1. Can Deck Boats Go in the Ocean?

If you’re considering investing in a deck boat, then of course you’re going to want to ride it in as many bodies of water as possible. That includes the ocean. You know a similar type of boat, the pontoon, can’t go in the ocean. What about deck boats?

Deck boats can handle the ocean, but we recommend you only use ones with a V-shape hull. A boat with this type of hull can withstand rougher waters, maintaining smooth riding conditions in the ocean.

When you compare the hull of a deck boat to the flat hull of a pontoon, it’s true you get more stability with the latter. That said, flat hulls cannot handle choppy ocean conditions like boats with V hulls can.

2. Are Deck Boats Good in Rough Waters?

You didn’t anticipate that storm rolling in, but nonetheless, it’s here. Now you’re stuck out in the water in your deck boat, hoping to ride the storm out. Will your boat be okay in these conditions?

Yes, deck boats can withstand rough, choppy waters well if they have a V hull. If the hull has a deep V, though, then you may notice your boat sort of rolls along the water when you stop it or slow it down.

While you should still always try to get to safety in storms and other rough conditions, your deck boat can get you through the bad weather and the rough waters that often come with it.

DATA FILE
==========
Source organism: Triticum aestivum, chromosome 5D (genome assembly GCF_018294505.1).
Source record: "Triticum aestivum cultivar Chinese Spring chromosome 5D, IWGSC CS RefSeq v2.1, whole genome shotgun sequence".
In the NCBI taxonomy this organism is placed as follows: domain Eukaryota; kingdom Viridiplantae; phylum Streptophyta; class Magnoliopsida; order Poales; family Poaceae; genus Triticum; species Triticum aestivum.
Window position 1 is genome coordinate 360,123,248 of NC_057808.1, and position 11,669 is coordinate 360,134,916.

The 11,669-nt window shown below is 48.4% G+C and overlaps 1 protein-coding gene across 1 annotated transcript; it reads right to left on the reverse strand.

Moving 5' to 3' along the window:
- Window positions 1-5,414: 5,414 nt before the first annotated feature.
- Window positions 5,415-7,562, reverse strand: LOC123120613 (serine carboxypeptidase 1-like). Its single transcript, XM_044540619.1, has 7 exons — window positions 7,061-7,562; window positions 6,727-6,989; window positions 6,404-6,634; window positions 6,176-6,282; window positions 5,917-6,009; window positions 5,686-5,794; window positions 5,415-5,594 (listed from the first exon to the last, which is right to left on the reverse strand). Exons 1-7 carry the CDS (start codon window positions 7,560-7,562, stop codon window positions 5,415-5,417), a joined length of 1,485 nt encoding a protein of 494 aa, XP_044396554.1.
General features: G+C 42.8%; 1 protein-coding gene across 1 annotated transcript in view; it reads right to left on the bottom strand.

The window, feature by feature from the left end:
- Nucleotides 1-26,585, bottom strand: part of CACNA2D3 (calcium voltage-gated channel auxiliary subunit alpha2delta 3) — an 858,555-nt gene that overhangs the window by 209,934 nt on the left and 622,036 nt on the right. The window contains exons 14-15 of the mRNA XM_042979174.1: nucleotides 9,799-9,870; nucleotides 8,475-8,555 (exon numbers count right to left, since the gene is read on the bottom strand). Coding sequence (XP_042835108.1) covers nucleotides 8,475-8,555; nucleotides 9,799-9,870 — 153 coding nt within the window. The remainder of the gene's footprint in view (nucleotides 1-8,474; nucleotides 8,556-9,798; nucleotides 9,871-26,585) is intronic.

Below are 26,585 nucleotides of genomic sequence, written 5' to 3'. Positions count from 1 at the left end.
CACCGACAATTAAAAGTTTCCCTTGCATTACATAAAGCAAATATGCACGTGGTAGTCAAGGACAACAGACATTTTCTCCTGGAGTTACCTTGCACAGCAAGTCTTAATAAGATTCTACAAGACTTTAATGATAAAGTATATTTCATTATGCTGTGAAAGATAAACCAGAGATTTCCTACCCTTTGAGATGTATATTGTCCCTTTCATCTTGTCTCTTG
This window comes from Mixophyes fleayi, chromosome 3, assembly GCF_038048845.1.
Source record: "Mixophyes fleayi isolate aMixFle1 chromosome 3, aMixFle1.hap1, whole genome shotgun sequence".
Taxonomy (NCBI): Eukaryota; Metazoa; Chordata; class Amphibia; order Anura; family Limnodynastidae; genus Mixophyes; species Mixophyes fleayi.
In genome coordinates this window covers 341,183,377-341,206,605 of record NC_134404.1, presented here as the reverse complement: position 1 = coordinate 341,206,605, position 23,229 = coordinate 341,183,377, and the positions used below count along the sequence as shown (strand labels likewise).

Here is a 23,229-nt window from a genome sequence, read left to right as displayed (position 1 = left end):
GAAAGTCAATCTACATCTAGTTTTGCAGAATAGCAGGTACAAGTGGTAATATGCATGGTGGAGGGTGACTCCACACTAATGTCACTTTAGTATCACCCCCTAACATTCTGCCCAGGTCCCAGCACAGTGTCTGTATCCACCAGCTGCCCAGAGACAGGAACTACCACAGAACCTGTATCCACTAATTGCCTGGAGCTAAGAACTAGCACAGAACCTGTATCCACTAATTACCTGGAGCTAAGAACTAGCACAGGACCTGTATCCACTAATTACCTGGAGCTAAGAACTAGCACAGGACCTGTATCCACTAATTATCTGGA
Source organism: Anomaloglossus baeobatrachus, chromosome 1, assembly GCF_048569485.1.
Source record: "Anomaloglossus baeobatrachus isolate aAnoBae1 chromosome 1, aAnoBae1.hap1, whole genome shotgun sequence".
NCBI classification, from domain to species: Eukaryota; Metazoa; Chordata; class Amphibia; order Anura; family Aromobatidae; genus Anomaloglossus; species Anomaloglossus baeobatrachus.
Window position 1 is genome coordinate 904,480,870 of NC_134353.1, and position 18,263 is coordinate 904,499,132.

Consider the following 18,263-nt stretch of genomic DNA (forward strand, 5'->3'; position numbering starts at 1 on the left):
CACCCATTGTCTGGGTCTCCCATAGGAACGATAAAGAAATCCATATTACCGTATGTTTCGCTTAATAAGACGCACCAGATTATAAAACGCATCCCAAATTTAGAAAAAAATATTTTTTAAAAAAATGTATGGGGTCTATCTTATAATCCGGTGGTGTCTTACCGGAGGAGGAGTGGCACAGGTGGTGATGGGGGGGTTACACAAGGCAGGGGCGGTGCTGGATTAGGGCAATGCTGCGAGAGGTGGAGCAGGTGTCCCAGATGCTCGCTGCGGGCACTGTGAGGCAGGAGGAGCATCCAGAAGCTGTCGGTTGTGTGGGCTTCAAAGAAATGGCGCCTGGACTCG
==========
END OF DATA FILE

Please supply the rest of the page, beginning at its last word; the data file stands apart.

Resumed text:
3. Are Deck Boats Safe?

First-time deck boat shoppers may ponder the safety of these vessels. After all, no one wants to worry about getting dumped into the drink because of an unsafe boat. Just how safe are deck boats anyway?

Deck boats are as safe as any other boat, but that of course depends on the user. If you drive dangerously, recklessly, or irresponsibly, then your boat could capsize or tip over. No boat, including deck boats, are invincible to capsizing.

Making safe boating decisions, like avoiding rainy weather and always using your boat lights in the dark, will help you prevent incidents on your deck boat.

4. Can a Deck Boat Pull a Skier?

You thought it’d be fun to use your deck boat for pulling some water skiers. You have a couple of buddies that own water skis, and they can’t wait for you to tug them along the sea. Can a deck boat pull a skier or have you bitten off more than you can chew?

Deck boats can pull skiers. They’re a better choice for this activity than pontoons since their V-shaped hull can achieve greater speeds. You must make sure to follow your boat’s weight capacity though so you don’t overload it.

The weight capacity tells you the max weight your deck boat can handle. You then have to take that weight, configure everything you have onboard, and then see what’s left for your water skiers. Divide the leftover weight per passenger and that tells you how many people you can safely pull.

5. Can a Deck Boat Pull a Tube?

Your kids have begged you all summer to take them tubing in your deck boat. They’d sit on their tubes and you’d pull them. Can you do it or is this not the best idea?

Deck boats can pull tubers just fine. The V-shaped hull found on these boats makes them quite speedy. To stay as safe as possible, you should know the max weight capacity for your boat before you hook up your tubers.